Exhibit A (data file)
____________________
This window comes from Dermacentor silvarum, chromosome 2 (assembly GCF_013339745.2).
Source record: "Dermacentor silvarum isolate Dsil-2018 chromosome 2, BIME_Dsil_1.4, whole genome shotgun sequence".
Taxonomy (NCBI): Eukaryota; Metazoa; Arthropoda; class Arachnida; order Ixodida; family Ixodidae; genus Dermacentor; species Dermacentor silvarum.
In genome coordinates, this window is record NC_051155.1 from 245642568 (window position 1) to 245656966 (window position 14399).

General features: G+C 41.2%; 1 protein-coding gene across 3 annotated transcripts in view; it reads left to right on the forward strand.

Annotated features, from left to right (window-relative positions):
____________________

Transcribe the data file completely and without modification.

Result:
This window comes from Dermacentor silvarum, chromosome 2 (assembly GCF_013339745.2).
Source record: "Dermacentor silvarum isolate Dsil-2018 chromosome 2, BIME_Dsil_1.4, whole genome shotgun sequence".
Taxonomy (NCBI): Eukaryota; Metazoa; Arthropoda; class Arachnida; order Ixodida; family Ixodidae; genus Dermacentor; species Dermacentor silvarum.
In genome coordinates, this window is record NC_051155.1 from 245642568 (window position 1) to 245656966 (window position 14399).

General features: G+C 41.2%; 1 protein-coding gene across 3 annotated transcripts in view; it reads left to right on the forward strand.

Annotated features, from left to right (window-relative positions):